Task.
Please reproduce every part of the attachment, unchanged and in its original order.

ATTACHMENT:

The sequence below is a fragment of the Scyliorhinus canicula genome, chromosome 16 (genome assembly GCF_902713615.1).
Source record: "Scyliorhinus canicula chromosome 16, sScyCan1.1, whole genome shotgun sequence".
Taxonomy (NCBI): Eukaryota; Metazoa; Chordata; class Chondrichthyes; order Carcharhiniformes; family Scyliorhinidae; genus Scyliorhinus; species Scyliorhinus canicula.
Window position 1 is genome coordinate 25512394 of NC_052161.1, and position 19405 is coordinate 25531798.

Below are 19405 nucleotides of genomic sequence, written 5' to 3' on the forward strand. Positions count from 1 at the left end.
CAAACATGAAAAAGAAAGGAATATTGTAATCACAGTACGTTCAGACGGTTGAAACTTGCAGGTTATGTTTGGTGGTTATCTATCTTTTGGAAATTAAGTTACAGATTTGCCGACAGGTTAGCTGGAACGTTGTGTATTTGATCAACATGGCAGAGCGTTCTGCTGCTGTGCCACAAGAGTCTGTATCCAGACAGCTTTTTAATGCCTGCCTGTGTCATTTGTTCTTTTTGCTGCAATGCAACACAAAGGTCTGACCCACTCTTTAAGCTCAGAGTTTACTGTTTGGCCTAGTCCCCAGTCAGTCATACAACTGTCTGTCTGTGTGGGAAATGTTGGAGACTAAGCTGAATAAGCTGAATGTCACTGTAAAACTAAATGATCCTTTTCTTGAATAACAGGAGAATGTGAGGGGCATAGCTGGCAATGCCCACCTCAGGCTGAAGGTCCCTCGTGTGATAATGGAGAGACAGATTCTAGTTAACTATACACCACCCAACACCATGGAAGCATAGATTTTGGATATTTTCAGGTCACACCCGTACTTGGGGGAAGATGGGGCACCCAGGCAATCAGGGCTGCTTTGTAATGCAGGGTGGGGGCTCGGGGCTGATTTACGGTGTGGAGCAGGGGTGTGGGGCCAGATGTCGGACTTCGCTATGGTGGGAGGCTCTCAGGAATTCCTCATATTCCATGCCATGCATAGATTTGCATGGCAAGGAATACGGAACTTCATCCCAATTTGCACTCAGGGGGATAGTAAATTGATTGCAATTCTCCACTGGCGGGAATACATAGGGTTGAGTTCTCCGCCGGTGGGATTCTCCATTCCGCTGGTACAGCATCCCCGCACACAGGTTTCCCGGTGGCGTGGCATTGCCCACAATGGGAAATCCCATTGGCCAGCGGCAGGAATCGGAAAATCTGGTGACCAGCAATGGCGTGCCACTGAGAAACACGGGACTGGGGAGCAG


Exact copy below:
The sequence below is a fragment of the Scyliorhinus canicula genome, chromosome 16 (genome assembly GCF_902713615.1).
Source record: "Scyliorhinus canicula chromosome 16, sScyCan1.1, whole genome shotgun sequence".
Taxonomy (NCBI): Eukaryota; Metazoa; Chordata; class Chondrichthyes; order Carcharhiniformes; family Scyliorhinidae; genus Scyliorhinus; species Scyliorhinus canicula.
Window position 1 is genome coordinate 25512394 of NC_052161.1, and position 19405 is coordinate 25531798.

Below are 19405 nucleotides of genomic sequence, written 5' to 3' on the forward strand. Positions count from 1 at the left end.
CAAACATGAAAAAGAAAGGAATATTGTAATCACAGTACGTTCAGACGGTTGAAACTTGCAGGTTATGTTTGGTGGTTATCTATCTTTTGGAAATTAAGTTACAGATTTGCCGACAGGTTAGCTGGAACGTTGTGTATTTGATCAACATGGCAGAGCGTTCTGCTGCTGTGCCACAAGAGTCTGTATCCAGACAGCTTTTTAATGCCTGCCTGTGTCATTTGTTCTTTTTGCTGCAATGCAACACAAAGGTCTGACCCACTCTTTAAGCTCAGAGTTTACTGTTTGGCCTAGTCCCCAGTCAGTCATACAACTGTCTGTCTGTGTGGGAAATGTTGGAGACTAAGCTGAATAAGCTGAATGTCACTGTAAAACTAAATGATCCTTTTCTTGAATAACAGGAGAATGTGAGGGGCATAGCTGGCAATGCCCACCTCAGGCTGAAGGTCCCTCGTGTGATAATGGAGAGACAGATTCTAGTTAACTATACACCACCCAACACCATGGAAGCATAGATTTTGGATATTTTCAGGTCACACCCGTACTTGGGGGAAGATGGGGCACCCAGGCAATCAGGGCTGCTTTGTAATGCAGGGTGGGGGCTCGGGGCTGATTTACGGTGTGGAGCAGGGGTGTGGGGCCAGATGTCGGACTTCGCTATGGTGGGAGGCTCTCAGGAATTCCTCATATTCCATGCCATGCATAGATTTGCATGGCAAGGAATACGGAACTTCATCCCAATTTGCACTCAGGGGGATAGTAAATTGATTGCAATTCTCCACTGGCGGGAATACATAGGGTTGAGTTCTCCGCCGGTGGGATTCTCCATTCCGCTGGTACAGCATCCCCGCACACAGGTTTCCCGGTGGCGTGGCATTGCCCACAATGGGAAATCCCATTGGCCAGCGGCAGGAATCGGAAAATCTGGTGACCAGCAATGGCGTGCCACTGAGAAACACGGGACTGGGGAGCAG